Convicted sex trafficker Jeffrey Epstein’s alleged madam Ghislaine Maxwell doesn’t have many public allies these days. But one person has emerged as the media’s favorite defender of hers: an ex-convict and former part-time blogger who some critics say is full of it.
Voracious consumers of tabloid news are well aware of Laura Goldman by now. Over the past few months, she’s accumulated an impressive amount of citations across global media as a “friend of Ghislaine Maxwell,” starting long before Epstein’s former girlfriend was arrested last week in New Hampshire.
But after Maxwell was taken into custody, Goldman’s media presence ratcheted up in frequency and was given a heightened sense of legitimacy. She has appeared on CBS’ Inside Edition, Australian Network 10’s The Project, and Good Morning Britain. Some of her comments were even re-broadcast on the Today show. Her remarks about her “friend” in legal trouble have been aggregated by countless digital outlets online—including The Daily Beast—and have received prime placement in The Guardian and Page Six.
But some critics say that Goldman’s information may be too good to be true.
One veteran British correspondent, who has covered the Epstein case for more than a decade, described Goldman as a “charlatan.”
“Most of us will not go near her. She’s a complete fantasist,” the award-winning reporter told The Daily Beast. “Do people really think Ghislaine is on the phone to Laura Goldman every few days, for this Goldman woman to then go out and tell the press? We’ve seen the steps Ghislaine took to keep under the radar. It’s complete bullshit.”
When emailed for comment on a detailed list of criticisms of her claims, Goldman sent a link to a Tumblr blog of unknown origin that appears to attack one of her more frequent online critics. "I haven’t vetted it," she noted.
Seemingly as proof of her contact with law enforcement about Maxwell, Goldman also forwarded an email she sent to a detective with the NYPD and FBI’s joint human-trafficking task force that included Christine Maxwell’s personal email address, and purported to show a video of Ghislaine’s sister talking about her family earlier that year. (Goldman did not share the video.) “There were several exchanges with the FBI. I sent the most innocuous,” she wrote in the email.
Over the past several months, Goldman has approached numerous reporters working on stories about Epstein and Maxwell, claiming to be close with Ghislaine’s sisters and, as proof, has occasionally offered up correspondence between herself and members of the family.
According to three journalists who spoke to her, Goldman even intimated that she knew Maxwell’s location prior to the arrest. The former HuffPost blogger suggested to two reporters that she had visited Maxwell in the U.K., though she was not specific on when, and told another that Maxwell was definitely not in Israel. In one instance, sources said, she asked if she could be paid for the information, and told a prominent reporter that she wouldn’t give away the information for free when she could sell it to The Daily Mail for $20,000.
“Any claims that I would betray Ghislaine's location to a media outlet for any amount of money are patently ludicrous and absurd,” Goldman said in an email to The Daily Beast.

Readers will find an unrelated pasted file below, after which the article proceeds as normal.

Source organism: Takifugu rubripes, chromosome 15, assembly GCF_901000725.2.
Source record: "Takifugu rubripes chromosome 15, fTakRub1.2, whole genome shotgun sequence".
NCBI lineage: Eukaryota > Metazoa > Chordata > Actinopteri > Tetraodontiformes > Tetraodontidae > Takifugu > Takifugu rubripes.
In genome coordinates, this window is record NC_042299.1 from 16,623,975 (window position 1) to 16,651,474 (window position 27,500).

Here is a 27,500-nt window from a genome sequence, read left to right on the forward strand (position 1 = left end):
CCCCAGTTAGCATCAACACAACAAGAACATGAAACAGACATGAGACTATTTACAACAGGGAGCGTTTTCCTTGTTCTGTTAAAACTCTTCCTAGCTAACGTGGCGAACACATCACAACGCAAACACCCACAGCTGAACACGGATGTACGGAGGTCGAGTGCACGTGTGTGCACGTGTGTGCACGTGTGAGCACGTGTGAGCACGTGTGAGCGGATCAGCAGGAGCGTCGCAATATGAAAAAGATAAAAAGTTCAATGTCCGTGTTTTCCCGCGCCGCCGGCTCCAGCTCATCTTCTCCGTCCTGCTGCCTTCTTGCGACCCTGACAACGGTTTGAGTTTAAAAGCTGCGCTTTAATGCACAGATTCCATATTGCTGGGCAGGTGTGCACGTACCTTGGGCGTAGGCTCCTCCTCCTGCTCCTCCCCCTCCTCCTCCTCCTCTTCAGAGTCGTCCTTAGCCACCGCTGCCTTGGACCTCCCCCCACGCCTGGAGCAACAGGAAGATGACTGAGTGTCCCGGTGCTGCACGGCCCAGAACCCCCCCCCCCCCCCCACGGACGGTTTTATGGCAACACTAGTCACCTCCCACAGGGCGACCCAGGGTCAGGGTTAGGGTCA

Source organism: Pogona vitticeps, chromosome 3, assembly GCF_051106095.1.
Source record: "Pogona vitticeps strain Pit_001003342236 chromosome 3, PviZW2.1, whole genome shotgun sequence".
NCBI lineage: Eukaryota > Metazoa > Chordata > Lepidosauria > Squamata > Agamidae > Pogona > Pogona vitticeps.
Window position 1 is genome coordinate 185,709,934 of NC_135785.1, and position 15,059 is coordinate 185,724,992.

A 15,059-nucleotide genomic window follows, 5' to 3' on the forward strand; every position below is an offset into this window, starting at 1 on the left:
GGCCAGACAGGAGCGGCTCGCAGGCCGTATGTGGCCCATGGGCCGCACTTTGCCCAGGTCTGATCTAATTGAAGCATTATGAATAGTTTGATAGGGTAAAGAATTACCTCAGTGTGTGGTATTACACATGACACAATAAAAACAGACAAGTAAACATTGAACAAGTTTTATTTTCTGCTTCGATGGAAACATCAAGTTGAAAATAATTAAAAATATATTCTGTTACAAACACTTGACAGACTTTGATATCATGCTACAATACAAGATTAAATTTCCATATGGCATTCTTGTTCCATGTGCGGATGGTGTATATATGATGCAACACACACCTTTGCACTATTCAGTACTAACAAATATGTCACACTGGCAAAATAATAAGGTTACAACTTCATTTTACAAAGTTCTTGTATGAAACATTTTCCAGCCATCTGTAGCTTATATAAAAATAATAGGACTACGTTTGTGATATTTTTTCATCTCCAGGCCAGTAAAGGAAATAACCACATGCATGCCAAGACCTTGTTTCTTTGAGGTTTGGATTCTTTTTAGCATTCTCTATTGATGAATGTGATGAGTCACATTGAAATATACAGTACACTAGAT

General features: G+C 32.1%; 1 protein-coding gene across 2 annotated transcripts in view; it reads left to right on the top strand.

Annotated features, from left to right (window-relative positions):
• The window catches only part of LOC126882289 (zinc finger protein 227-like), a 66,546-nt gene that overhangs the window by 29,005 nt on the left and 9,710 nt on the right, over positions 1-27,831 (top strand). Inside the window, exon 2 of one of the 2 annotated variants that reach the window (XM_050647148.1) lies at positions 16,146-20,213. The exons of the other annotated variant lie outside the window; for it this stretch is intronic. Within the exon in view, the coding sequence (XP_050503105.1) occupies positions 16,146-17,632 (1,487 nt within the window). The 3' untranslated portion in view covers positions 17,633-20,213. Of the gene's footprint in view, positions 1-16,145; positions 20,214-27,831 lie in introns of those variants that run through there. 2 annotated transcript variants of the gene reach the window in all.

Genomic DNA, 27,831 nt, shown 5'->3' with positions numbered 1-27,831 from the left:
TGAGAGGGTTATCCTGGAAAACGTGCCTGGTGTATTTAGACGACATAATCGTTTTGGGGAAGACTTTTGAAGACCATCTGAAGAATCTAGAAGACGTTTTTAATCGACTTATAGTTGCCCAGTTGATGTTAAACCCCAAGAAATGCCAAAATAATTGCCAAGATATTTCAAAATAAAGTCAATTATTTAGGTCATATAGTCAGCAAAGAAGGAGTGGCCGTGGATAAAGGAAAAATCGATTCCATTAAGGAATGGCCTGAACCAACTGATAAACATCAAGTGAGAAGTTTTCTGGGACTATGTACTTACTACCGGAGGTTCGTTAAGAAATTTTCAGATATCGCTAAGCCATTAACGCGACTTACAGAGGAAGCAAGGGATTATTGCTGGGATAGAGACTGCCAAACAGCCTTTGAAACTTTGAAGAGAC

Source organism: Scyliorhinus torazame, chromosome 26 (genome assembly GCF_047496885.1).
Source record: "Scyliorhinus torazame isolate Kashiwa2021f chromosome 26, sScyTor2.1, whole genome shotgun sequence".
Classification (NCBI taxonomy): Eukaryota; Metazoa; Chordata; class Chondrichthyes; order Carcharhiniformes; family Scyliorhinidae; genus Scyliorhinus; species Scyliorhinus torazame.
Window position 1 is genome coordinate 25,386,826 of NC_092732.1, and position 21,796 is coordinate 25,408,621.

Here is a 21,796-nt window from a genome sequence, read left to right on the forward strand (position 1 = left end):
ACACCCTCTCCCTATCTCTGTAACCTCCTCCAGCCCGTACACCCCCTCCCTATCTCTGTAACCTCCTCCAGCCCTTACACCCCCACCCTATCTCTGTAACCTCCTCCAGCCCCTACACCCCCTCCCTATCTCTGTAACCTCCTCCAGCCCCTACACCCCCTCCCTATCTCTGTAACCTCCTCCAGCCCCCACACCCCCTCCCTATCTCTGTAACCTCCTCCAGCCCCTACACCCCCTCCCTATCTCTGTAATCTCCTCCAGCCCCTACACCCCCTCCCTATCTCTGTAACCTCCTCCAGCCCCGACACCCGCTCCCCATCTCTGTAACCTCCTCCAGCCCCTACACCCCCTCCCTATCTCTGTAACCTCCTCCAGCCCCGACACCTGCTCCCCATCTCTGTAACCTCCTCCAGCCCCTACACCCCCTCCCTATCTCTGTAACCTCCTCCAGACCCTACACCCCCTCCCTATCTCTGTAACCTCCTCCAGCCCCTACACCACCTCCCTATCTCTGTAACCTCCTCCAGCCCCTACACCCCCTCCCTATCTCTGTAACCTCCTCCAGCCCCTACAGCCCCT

Ultimately, many journalists The Daily Beast spoke to said they balked at using Goldman as a source. Fact-checkers working at CNN and on former ABC reporter Tara Palmeri’s upcoming podcast about Epstein have raised concerns about her background, noting that her criminal history coupled with Maxwell’s silence has made it difficult to trust her intel.
And many people who’ve spoken with Goldman—including a former friend of Maxwell’s—noted that much of her information, beyond the suggestion she knew Ghislaine’s location, was already publicly available.
“I wound up with the impression that she wasn’t the real thing,” said reporter Christopher Mason, who was pals with Maxwell in the 1990s and is currently working on an Epstein-related project.
But not every outlet has hesitated to use her as a source.
In recent months, Goldman has earned top billing among TV news and tabloids by providing colorful quotes and tidbits. For example, she shared juicy details about Ghislaine Maxwell’s recent phone calls, claiming the socialite has “said her goodbyes” to friends, and has repeatedly argued that Maxwell herself was a victim of Epstein’s manipulation.
Goldman has been extensively quoted on Maxwell’s relationship with Prince Andrew, who has long been caught up in scandal over Epstein’s sex-trafficking ring, suggesting at one point that the alleged madam may be willing to “give up” the royal as part of a deal.
Goldman has also teased tantalizing bits of intel that seem especially unverifiable. She has claimed to have inside knowledge of Maxwell’s finances and that the alleged madam doesn’t actually have much money (following her arrest, prosecutors said they found at least 15 different bank accounts associated with Maxwell, with funds exceeding $20 million). In a podcast chat with her longtime friend Anthony Scaramucci, Goldman asserted that Maxwell may be a spy and that Epstein may have been her asset.
And in another recent interview, Goldman suggested that she had behind-the-scenes knowledge of one of the most disastrous moments of the recent Epstein saga: Goldman told the Mirror that Maxwell warned Prince Andrew not to do interviews. And after Andrew’s disastrous interview on Newsnight, Goldman claimed he told Maxwell the interview would “work out.”
Adding to doubts about the veracity of her information is the fact that Goldman has appeared to waffle on some of her public claims.
During an interview this week on Good Morning Britain, Goldman claimed she never reached out to the FBI about Maxwell’s whereabouts. But after host Piers Morgan criticized her for not bringing information about her friend to federal authorities, Goldman claimed she actually did talk to the FBI, but didn’t say anything because she did not have a lawyer present.
“Originally just said you didn’t make any contact,” Morgan said. “Now you’re saying you did, but once they found out you were good friends with Ghislaine Maxwell, they didn’t pursue it? Come on. Do I look like a total idiot?”
A former stockbroker and self-described journalist, who along with blogging for HuffPost has written for a local Philadelphia blog, Goldman has a checkered and bizarre past that—for some observers—only serves to cast more doubt on her claims.